Pet Boarding & Daycare

The Importance of Routine & How It Benefits Your Canine Clients

The Importance of Routine & How It Benefits Your Canine Clients

By Kama Brown

If things go right, a boarding or daycare experience will be a positive one for visiting dogs. Dogs will display behaviors that indicate they are happy and unworried, like running up to your door, eager to get inside and wagging their tails. Owners will notice this and feel confident that their pet is cared for and loved when they are under the care of your facility.

For some dogs, this excitement comes easily and naturally when visiting new places and they are happy to explore the unknown. However, for a lot of dogs—especially shy and anxious dogs, or very young or old dogs—creating a routine during their boarding or daycare experience can create confidence and a feeling of safety. Feeling safe and confident will provide the dog the foundation they need to develop calm, happy, tail-wagging behaviors.

Dogs notice nuances in human behavior and they anticipate everything.  All dogs use the cues in the environment around them to predict what will come next. In dog training, we call these cues “antecedents.” Antecedents can be anything, but are often the people and places they see and smell, and the words and phrases they hear. Another antecedent that is not as obvious but just as important is time. The time of day (morning, afternoon, evening) and time between events, such as meals or treats, is something dogs can and do notice. Dogs use routines and schedules to make predictions and respond with emotions and behaviors. 

Familiarity means safety and security to a dog, and routine sights and smells are very important in creating positive experiences when dogs are away from their owners. There are some instances where routine is more helpful than others. Knowing what to expect is important, but when a schedule is too strict, deviating from it can cause anxiety and worry. It’s important to create variety in a routine and schedule while maintaining a framework for the dog’s day that creates confidence.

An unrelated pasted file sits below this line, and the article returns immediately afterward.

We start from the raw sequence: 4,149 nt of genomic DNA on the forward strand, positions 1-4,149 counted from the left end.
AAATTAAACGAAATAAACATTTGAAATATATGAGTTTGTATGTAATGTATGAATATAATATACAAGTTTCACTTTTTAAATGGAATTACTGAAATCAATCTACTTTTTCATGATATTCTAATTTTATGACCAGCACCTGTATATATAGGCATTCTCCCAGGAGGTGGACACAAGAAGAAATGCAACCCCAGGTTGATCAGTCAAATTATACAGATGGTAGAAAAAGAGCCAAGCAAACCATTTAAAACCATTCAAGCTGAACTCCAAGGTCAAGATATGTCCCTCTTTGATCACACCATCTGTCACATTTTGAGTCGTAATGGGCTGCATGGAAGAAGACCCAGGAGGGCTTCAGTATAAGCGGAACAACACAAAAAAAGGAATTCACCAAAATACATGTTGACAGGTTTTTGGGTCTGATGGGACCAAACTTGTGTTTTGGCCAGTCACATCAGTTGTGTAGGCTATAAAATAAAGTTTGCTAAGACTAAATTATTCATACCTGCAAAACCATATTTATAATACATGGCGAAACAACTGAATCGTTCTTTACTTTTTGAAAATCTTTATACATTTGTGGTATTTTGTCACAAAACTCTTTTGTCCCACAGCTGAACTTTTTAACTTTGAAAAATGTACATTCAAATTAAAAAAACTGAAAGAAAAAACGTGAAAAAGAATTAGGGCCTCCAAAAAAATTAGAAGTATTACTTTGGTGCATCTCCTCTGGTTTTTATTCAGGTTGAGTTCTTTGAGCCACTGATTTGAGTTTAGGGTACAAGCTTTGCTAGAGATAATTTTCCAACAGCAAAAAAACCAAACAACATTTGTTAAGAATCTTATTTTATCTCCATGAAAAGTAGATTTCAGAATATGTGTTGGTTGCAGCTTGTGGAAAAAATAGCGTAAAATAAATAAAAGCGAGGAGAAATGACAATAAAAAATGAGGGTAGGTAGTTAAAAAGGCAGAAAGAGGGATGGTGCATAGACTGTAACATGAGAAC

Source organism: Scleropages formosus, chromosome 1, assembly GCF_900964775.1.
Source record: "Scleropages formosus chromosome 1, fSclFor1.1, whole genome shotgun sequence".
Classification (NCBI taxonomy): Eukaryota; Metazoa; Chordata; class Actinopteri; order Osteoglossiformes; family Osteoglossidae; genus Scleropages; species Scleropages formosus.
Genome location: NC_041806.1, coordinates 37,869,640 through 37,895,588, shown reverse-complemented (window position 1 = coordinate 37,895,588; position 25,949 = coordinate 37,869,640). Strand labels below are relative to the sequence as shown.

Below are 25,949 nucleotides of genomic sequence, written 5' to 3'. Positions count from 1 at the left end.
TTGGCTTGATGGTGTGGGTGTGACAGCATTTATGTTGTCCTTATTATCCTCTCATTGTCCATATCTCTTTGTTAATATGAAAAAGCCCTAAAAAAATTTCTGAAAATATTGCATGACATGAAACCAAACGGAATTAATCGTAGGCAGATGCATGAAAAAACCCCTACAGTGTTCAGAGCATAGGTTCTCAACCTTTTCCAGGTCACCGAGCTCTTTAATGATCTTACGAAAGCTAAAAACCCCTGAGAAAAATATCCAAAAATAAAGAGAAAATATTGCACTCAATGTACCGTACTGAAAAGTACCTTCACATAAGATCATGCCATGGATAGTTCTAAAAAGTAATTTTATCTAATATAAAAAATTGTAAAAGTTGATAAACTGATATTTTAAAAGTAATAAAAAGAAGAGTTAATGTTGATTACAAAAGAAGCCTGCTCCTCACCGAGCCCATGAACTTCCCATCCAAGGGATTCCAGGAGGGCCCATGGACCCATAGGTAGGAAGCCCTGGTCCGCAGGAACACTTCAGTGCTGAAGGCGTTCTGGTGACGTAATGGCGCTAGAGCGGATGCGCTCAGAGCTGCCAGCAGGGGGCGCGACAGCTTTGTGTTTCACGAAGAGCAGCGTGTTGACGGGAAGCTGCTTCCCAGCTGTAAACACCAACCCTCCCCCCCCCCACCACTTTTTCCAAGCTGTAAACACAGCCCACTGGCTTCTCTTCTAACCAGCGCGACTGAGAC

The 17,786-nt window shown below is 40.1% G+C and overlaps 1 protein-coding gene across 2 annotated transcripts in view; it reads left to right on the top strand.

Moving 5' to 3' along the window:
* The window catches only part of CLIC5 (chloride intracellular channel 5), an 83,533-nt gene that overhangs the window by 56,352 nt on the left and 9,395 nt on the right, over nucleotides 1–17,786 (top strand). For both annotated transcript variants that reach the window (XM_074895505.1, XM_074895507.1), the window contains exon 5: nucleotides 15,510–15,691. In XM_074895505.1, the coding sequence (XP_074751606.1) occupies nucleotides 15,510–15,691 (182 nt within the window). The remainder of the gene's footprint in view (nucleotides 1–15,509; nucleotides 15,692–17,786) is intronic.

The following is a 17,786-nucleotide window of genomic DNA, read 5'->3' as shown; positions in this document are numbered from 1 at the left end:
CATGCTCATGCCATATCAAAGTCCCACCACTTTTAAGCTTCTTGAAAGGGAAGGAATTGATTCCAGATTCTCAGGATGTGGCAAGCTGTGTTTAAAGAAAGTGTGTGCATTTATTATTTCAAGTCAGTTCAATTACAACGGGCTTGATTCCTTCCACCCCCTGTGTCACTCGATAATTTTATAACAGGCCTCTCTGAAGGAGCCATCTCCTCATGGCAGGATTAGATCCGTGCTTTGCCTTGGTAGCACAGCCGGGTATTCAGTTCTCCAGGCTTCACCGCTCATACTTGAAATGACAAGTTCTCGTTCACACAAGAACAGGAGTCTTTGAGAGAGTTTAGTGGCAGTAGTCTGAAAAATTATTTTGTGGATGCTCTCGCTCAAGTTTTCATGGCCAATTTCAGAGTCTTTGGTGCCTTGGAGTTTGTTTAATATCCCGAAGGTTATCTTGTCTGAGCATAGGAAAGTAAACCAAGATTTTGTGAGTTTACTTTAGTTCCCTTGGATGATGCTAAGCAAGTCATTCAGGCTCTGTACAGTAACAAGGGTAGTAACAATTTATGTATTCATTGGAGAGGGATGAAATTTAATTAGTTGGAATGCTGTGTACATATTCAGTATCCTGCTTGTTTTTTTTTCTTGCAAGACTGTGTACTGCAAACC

Schedules should be quite strict for puppies who are potty training. Puppies need be given the chance to potty frequently while they are awake and kept to a schedule for sleeping in a safe enclosed area during naps and overnight. As the puppy grows, they will begin to signal that they need to potty and their signals should be followed until they are physically mature enough to align their schedule with their owner’s. 

When young puppies come for daycare or boarding, it’s important to discuss sleeping and eating schedules with their owners so the staff can do their best to mimic the puppy’s at-home routine. Many puppies still eat three meals a day and would need a meal even during a short stay. 

Feeding meals on a schedule is another way to keep a dog happy. Feeding is a routine that should be regular but flexible. Feeding meals around the same time each day, but not at the exact same time each day, creates an easy-going and happy dog.

Dogs who are fed on a very strict schedule may become anxious or hyper if the schedule changes. Owners often like to sleep later on the weekends, or have a short-term evening commitment, so it’s good to build flexibility into meal times. Often I achieve this by having the dogs receive their meals in opposite order day to day, or vary the feeding routine by 10-30 minutes each day. 

Something to keep in mind with long-term boarding clients is that their caloric intake needs may change in a new environment. Checking for body condition is important to keep a dog from losing weight. Often at home, dogs are getting extra calories from treats. And often at daycare, they are burning off more calories than they would at home, so it is common for dogs to need an increase in their daily food allowance if they spend weeks or months in boarding.